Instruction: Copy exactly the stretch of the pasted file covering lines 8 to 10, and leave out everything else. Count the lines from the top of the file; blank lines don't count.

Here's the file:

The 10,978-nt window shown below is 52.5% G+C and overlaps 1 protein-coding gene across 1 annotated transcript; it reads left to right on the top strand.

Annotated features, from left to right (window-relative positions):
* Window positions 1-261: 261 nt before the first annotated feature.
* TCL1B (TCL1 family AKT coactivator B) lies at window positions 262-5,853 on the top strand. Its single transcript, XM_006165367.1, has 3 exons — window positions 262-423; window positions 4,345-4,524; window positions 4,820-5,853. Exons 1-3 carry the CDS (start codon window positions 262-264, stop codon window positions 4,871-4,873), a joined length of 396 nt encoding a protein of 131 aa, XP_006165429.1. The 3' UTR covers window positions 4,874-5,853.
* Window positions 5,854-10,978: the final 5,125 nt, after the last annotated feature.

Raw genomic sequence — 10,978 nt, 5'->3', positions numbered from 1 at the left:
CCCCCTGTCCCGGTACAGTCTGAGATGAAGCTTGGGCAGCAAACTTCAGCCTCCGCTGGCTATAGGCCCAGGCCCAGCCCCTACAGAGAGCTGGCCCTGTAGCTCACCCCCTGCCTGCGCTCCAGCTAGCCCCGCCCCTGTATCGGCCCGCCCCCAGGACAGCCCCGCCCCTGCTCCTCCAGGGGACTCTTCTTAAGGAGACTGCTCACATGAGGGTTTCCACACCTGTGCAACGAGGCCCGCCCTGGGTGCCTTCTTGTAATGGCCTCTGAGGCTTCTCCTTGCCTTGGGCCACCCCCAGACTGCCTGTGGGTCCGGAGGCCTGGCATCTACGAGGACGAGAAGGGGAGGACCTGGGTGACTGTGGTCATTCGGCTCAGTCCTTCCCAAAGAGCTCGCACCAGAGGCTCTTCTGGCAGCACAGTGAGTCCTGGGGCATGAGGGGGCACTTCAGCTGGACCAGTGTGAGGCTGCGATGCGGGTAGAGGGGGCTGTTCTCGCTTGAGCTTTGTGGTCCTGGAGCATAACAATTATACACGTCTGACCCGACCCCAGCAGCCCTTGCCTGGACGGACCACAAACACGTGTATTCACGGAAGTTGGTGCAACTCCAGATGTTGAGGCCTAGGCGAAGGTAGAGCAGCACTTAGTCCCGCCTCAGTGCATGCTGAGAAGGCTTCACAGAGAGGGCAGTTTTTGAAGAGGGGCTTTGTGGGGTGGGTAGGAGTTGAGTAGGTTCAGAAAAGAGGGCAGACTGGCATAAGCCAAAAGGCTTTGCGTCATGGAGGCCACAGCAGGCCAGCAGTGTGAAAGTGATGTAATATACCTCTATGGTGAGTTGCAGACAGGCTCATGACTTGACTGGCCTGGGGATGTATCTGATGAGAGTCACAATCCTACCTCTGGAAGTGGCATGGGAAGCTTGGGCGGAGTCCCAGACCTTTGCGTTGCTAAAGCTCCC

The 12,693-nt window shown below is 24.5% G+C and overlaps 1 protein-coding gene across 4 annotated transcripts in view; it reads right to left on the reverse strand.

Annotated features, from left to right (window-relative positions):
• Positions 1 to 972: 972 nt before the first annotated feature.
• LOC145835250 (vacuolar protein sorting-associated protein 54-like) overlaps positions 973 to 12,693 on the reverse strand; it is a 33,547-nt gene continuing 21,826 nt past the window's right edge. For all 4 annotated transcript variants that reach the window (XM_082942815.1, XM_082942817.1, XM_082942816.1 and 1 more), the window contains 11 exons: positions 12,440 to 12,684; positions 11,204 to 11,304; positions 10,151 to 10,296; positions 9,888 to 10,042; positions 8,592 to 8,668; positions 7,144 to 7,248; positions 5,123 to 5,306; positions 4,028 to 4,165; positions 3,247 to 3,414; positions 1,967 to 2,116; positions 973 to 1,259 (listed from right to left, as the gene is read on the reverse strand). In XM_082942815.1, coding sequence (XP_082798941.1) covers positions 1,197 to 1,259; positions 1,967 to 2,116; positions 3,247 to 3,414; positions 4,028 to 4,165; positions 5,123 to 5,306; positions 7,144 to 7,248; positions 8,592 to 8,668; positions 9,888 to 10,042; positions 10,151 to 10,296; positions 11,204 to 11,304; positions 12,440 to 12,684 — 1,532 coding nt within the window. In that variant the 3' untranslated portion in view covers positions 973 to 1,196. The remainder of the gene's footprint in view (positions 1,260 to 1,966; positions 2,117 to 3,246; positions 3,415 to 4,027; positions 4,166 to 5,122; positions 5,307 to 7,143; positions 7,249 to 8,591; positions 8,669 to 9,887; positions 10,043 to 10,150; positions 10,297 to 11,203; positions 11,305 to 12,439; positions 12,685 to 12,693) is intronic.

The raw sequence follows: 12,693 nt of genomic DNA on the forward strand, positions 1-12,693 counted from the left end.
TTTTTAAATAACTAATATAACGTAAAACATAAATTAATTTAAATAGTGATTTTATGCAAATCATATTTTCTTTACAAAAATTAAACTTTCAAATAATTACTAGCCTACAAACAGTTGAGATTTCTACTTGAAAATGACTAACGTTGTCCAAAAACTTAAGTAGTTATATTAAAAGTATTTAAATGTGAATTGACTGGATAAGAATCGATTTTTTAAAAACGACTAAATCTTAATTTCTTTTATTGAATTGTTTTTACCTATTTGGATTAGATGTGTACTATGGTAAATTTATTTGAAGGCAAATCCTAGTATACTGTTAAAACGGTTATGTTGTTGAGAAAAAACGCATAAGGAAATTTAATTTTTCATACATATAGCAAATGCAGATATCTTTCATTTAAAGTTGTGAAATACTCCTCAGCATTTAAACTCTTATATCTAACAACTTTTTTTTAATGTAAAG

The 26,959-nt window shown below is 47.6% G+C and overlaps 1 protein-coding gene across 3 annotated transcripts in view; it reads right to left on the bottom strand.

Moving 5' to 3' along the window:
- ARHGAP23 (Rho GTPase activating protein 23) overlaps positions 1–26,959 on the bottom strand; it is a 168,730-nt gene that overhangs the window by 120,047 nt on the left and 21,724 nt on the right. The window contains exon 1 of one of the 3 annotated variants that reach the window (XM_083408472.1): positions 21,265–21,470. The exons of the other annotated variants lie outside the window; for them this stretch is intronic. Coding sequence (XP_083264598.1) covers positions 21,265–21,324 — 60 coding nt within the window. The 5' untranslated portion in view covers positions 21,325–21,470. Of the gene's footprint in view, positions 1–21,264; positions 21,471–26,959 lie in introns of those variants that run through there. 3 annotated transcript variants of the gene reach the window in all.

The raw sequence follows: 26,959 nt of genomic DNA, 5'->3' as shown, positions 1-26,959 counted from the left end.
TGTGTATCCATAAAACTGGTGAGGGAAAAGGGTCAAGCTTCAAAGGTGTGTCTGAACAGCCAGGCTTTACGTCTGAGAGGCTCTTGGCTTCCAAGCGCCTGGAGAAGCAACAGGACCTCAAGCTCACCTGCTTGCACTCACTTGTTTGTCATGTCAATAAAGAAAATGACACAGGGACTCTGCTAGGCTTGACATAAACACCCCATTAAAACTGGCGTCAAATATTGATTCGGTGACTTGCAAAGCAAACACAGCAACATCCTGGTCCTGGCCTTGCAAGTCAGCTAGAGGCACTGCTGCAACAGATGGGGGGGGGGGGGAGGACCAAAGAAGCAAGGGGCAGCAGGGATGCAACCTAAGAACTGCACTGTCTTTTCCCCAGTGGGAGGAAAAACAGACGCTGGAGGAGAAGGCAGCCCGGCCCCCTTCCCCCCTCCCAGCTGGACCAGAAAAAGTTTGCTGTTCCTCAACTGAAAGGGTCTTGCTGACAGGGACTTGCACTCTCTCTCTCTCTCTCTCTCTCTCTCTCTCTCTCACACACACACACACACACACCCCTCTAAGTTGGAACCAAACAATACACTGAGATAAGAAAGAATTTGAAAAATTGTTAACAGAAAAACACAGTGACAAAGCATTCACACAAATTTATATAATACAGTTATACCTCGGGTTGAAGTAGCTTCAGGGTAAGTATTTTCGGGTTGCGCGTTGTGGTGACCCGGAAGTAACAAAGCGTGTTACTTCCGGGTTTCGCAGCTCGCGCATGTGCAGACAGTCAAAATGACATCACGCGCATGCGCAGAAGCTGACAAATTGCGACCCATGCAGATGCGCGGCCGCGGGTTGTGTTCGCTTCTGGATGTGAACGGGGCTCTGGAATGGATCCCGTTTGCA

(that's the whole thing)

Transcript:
The 12,693-nt window shown below is 24.5% G+C and overlaps 1 protein-coding gene across 4 annotated transcripts in view; it reads right to left on the reverse strand.

Annotated features, from left to right (window-relative positions):
• Positions 1 to 972: 972 nt before the first annotated feature.